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A Guide to Drug Art from the BB team | Part II


Expert Pharmacologist
Jul 6, 2021
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Baron comics
«The auto-aggression of an LSD trip can be seen as homeopathic medicine for a person who is surrounded on all sides by horrifying events. Like a battle of one absurdity against another», Larsen attributes the need for an extreme drug experience to traumatic memories of World War II and the growing American militarism in Vietnam.

On an artistic level, the defense against absurdity is often expressed in the emphatically childish, naively-oblivious aesthetics of comic books. In the United States, it was also born in the 1960s and also under the influence of LSD.

«I remember coming to work on Monday after taking LSD on Saturday. [...] My coworkers were asking, «Crumb, what's the matter, what happened?» Because I was looking at everything like I'd never seen anything like that before. And it changed my creativity. I went back to the rougher style of the 1940s, a grotesque interpretation of it»
— recalled Robert Crumb, creator of the popular Zap Comix magazine and founder of the underground comics movement.


Another example of infantile substance-related art is the paintings of the Colombian artist Camilo Restrepo. But for him, drugs became a source of life's absurdity, rather than helping him cope with it.

Since the early 1970s, South American countries have become US drug colonies. In less than 10 years, people from marginalized backgrounds made multimillion-dollar fortunes exporting cocaine. They exploited less enterprising locals and kept the authorities in fear.

Although, mindful of their origins, the drug lords did social work for the state — building roads, infrastructure, even schools — the level of daily aggression was prohibitive.

«It was Halloween, I was in my superhero costume. All of a sudden we saw a dead body in the middle of the street. It was like a scary dream» — Restrepo told the LA Times.

The aesthetics formed in the drug environment seem no less aggressive.

Men were supposed to wear white suits, wide-brimmed hats and an abundance of jewelry. Not only chains and plaques on belts, but also young girls were adorned. Girls were supposed to meet strict, if not cruel, standards of beauty through plastic surgery.

Liposuction, implants, nose correction — all became part of a huge industry of exaggerated sexuality.


Although since the end of the last century Colombia and other drug exporters have positioned themselves as safe and attractive destinations for tourism, narcotic aesthetics remain at the core, if not of everyday life, then of cultural memory. Artists use familiar images of barons and their girlfriends to uncover common sore spots and help make sense of them.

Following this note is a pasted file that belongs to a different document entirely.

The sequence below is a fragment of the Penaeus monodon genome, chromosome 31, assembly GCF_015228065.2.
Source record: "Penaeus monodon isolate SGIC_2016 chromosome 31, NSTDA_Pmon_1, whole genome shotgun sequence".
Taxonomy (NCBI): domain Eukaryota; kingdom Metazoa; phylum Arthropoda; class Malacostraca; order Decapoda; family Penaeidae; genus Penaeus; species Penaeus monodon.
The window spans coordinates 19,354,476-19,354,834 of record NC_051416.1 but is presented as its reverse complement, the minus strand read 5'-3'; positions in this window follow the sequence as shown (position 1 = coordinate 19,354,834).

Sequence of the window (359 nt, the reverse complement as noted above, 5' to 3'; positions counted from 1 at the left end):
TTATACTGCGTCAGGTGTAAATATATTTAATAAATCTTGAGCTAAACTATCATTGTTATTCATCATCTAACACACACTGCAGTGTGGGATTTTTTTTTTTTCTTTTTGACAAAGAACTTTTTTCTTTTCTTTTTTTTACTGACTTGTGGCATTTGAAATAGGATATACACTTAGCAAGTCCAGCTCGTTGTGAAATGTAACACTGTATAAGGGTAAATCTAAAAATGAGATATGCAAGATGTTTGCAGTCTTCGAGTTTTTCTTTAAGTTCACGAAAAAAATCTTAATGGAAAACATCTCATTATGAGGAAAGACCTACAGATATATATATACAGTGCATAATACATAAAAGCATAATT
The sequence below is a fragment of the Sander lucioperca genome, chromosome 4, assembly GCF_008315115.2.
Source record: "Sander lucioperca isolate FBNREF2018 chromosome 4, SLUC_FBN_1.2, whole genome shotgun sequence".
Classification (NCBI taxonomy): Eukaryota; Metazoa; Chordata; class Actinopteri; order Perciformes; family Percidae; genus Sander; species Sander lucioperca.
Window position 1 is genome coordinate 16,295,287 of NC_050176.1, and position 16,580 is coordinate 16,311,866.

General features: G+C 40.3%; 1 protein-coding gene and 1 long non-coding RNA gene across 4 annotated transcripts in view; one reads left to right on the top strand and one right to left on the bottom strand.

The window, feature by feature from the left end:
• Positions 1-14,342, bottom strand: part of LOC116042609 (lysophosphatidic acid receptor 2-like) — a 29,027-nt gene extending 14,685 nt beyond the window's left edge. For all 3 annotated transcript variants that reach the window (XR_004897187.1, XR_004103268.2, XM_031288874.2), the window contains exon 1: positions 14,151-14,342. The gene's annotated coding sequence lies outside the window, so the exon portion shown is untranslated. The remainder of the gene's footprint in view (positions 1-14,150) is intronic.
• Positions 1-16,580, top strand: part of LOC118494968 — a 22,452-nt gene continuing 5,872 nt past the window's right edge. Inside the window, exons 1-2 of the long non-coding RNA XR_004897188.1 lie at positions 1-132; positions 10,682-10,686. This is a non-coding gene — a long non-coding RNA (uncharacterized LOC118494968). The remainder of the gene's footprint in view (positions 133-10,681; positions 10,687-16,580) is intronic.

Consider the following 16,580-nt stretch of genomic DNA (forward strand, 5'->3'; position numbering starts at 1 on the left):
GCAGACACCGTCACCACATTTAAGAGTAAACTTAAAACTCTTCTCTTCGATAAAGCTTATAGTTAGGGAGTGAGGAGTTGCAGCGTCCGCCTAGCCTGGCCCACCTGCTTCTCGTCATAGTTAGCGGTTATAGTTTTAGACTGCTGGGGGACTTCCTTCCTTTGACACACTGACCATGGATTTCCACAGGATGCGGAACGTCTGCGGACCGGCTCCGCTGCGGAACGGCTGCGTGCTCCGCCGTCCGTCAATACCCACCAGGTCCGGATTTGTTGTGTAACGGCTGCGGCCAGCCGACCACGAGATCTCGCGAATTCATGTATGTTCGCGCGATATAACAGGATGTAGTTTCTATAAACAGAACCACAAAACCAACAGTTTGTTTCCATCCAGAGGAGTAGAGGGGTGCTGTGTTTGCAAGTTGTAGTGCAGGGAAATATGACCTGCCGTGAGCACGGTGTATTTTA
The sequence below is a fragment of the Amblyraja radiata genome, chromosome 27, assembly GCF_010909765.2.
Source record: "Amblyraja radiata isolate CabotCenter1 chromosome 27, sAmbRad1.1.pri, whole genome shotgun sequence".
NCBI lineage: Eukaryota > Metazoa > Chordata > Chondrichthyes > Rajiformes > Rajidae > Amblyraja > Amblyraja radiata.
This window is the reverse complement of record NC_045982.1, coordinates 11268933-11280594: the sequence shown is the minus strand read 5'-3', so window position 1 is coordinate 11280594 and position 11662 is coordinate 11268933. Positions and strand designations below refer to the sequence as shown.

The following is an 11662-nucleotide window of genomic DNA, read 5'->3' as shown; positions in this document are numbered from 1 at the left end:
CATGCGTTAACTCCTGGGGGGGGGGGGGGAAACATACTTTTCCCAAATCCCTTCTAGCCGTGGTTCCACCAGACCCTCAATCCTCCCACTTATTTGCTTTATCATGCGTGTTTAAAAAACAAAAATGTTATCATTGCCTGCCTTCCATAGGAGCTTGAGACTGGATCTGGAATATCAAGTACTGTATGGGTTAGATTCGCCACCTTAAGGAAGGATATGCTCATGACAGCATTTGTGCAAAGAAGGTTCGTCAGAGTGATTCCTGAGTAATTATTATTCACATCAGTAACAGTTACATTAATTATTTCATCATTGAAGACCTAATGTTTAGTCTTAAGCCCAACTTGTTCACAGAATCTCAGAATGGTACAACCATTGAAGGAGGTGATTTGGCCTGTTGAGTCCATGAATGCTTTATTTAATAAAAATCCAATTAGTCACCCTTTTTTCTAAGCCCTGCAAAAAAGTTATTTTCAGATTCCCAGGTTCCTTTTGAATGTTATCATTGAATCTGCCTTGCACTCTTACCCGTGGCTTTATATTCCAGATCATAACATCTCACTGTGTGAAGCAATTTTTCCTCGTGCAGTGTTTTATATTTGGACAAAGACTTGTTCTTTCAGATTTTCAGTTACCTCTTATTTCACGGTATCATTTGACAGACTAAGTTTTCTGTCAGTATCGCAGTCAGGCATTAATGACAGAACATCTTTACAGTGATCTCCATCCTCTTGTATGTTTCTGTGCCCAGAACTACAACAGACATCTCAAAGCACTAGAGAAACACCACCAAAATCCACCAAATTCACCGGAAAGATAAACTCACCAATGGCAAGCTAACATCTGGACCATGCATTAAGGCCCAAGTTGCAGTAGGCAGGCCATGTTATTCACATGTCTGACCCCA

For example, Juan Obando and Esteban Garcia in their ritual performance Dead Druglords appeared in front of the gallery audience dressed as drug lords and demanded total submission. Thus began a whole night of «narcotropical decadence» with narcocorridos, dances and a collective outburst of energy.

Others work in a more restrained way. José Ignacio Garcia, for example, created the Narco Nation series, in which he commented on South America's neocolonial dependence on the United States. Although the countries are not formally subordinate to the states, their economies still depend on the supply of drugs to the border zones. Garcia therefore changed the flags of four states-Texas, California, Arizona, and New Mexico-constructing a new nation, the Narco States of America.

Provocateurs and lab technicians
In 1998, artist Rob Pruitt presented his work Cocaine Buffett — a 50-meter cocaine track — at the opening of a small gallery. A few days later, there was nothing left on the floor: visitors had come into contact with the art object — quite in the spirit of the then fashionable relational aesthetics.

In other words, the cultural status of drugs is not only a topic for South American art. Pruitt demonstrated how greedy the art world is for cocaine. A little later, the street art group Plastic Jesus was installing a cocaine Oscar in Hollywood to point out drug addiction among celebrities. More recently, Dutch artist Diddo created a life-size skull out of cocaine titled Ecce Animal, which he urged to be interpreted as talking «about the animal instincts within us» and with which he immediately hit newspapers like The Independent.

In addition to provocative works of varying degrees of subtlety, there are also explorations of the very mechanisms of the drug trade.

Many artists are fascinated by the aesthetics of pills, which for advertising purposes are often released in the form of symbols from popular culture. For example, Zeus, in his Love is a Drug series, has created enlarged copies of designer ecstasy — with Apple, PlayBoy, Chanel logos or in the shape of Homer Simpson.